X-rays are often not utilized to diagnose an adductor muscle strain; however, they are appropriate in instances in which there is tenderness at the site of bony insertion or in young patients and/or athletes. In children, the attachment sites of a muscle and/or tendon are weaker and vulnerable to fracture. MRI can provide the precise location of an injury, and the extent might help estimate return to play or, in rare cases, help identify any other cases which may require surgical interventions.
Many adductor muscle strains respond positively to conservative treatment. The utilization of ice therapy and anti-inflammatory medicine is appropriate for acute muscle strains. As symptoms improve, stretching and exercises are generally not recommended. The healthcare professional may suggest a physical therapy program. Surgery may be required for adductor muscle tendon tears. Repair entails an open incision within the site of injury and reattachment of the tendon. Surgery is also essential in patients who have chronic pain whose symptoms don’t respond to conservative therapy.
Adductor tendinopathy is generally characterized as pain on palpation of the adductor tendons, adduction of the legs, and/or the injured leg. Pain can develop gradually or cause sudden and severe, sharp pain. A swelling or a lump may also be experienced from the adductor muscle(s), stiffness in the groin area, or an inability to contract or extend the adductors. In acute cases, exercises and physical activities will be restricted because the tendon can’t sustain repeated tensile loading.
The adductors are triggered in many sports, such as running, soccer, horse riding, gymnastics, and swimming. The repetitive movements and the continuous change of direction in physical activities activate the adductor tendon, making athletes more likely to develop adductor tendinopathy and other groin injuries. Other causes of adductor tendinopathy can include over-stretching of the adductor tendons or a sudden increase in training, especially in the type of training.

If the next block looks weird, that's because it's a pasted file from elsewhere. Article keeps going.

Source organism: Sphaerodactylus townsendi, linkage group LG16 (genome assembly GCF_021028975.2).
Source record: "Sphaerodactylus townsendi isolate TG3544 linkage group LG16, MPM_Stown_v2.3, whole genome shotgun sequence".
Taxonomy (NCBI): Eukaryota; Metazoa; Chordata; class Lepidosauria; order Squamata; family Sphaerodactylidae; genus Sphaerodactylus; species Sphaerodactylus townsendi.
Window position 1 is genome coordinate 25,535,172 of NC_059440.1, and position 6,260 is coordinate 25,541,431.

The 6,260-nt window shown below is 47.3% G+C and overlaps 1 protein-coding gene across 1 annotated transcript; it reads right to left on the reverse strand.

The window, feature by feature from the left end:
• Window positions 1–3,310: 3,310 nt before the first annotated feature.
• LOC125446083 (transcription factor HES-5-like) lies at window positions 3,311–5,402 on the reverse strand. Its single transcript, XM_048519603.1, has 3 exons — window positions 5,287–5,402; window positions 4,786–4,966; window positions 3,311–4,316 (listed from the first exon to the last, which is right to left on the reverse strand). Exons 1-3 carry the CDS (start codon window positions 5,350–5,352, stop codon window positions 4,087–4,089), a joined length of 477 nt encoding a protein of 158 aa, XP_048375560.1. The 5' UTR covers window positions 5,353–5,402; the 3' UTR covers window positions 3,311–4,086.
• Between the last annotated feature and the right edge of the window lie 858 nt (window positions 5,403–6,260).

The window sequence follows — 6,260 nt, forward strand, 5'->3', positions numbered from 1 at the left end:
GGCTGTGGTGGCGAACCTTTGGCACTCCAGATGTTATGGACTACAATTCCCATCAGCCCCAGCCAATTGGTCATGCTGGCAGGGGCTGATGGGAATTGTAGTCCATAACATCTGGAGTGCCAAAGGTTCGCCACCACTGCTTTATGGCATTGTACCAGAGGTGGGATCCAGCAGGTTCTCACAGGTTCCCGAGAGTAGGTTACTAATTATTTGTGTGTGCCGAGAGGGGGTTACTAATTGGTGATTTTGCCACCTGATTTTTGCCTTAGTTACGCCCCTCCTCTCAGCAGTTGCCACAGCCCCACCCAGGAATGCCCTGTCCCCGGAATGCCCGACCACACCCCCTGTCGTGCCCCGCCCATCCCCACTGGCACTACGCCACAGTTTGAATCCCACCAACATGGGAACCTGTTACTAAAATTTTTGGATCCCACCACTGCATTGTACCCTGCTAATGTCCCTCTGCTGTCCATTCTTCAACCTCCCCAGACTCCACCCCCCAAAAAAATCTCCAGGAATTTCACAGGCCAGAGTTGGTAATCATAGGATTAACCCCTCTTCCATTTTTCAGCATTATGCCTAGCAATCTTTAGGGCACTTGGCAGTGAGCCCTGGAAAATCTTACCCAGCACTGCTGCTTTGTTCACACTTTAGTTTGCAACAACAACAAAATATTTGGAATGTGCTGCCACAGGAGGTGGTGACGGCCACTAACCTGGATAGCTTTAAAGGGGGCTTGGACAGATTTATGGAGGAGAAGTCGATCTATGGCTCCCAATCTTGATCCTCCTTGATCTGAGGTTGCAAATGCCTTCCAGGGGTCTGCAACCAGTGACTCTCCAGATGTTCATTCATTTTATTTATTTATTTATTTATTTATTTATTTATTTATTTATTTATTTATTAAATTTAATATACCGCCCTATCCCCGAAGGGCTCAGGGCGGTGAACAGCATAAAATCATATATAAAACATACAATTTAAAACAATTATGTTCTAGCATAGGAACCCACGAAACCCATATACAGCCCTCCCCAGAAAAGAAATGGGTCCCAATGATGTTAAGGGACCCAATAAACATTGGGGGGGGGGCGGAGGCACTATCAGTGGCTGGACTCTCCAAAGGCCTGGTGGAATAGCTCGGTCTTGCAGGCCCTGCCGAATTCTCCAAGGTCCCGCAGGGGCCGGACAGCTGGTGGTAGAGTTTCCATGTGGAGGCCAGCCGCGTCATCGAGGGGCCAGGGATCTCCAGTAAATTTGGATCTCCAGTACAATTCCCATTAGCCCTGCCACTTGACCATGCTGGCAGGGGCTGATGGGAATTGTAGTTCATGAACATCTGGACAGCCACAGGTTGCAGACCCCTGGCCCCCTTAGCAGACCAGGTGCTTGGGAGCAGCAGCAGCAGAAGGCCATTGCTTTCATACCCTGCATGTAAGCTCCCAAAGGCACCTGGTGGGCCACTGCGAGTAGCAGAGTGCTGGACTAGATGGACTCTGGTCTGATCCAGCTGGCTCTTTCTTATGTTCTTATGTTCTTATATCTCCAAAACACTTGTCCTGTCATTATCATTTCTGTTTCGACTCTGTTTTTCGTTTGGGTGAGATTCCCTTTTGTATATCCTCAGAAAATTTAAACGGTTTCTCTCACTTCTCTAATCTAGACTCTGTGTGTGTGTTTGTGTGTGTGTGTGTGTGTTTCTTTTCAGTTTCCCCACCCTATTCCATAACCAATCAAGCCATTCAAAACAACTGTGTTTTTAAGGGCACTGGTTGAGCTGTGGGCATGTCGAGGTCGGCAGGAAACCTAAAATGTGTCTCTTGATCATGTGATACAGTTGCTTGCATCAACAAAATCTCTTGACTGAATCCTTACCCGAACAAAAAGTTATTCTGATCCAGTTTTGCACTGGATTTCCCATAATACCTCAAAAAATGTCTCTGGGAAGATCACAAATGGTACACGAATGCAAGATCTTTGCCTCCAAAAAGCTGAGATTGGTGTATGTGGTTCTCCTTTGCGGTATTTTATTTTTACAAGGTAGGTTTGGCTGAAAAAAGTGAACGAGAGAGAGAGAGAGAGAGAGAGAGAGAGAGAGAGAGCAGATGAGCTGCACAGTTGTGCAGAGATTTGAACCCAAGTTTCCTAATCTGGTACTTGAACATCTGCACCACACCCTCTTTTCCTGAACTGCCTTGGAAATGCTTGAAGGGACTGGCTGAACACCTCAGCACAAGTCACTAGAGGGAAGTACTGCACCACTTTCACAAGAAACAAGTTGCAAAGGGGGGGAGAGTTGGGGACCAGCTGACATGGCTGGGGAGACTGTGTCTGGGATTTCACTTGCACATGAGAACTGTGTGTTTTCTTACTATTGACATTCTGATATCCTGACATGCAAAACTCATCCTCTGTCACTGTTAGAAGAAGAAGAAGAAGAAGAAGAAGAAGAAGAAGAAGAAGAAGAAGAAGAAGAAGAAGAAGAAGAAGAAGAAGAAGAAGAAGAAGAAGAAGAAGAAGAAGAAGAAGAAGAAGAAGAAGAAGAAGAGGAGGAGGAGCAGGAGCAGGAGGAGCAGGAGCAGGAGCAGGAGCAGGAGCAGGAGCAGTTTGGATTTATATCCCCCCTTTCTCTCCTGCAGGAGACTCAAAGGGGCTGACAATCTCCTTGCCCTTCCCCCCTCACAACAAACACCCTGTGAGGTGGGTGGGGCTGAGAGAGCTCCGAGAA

Adductor tendinopathy may occur due to considerable leg length discrepancy, which affects gait pattern. Poor or abnormal movement patterns may also overly stress the adductor tendons. Muscular length gaps, strength imbalances, or muscular weakness in the thoracic or the abdominals can also be powerful in developing adductor tendinopathy. Other causes include a failure to warm up properly, inactivity, fatigue, obesity, age-related weaknesses, genetics, or degeneration.
A healthcare professional can safely and effectively develop an appropriate treatment plan following a thorough diagnosis, or further investigations could be undertaken, including ultrasound, MRI, or CT scans. Achieving pain relief through the utilization of NSAIDs may be ineffective due to the non-inflammatory nature of the injury. Steroid injections are also not necessarily recommended due to potential tendon rupture if these are injected directly into the tendon.
Physical therapy is often recommended for the treatment of adductor tendinopathy, although there’s no golden standard for the proper rehabilitation of the adductor tendon. Recovery is extremely variable across individuals because the injury may be degenerative or even due to previously failed healing. Strengthening exercises and physical activities are also recommended to promote proper healing. Treatment should be customized to the patient to avoid recurrence.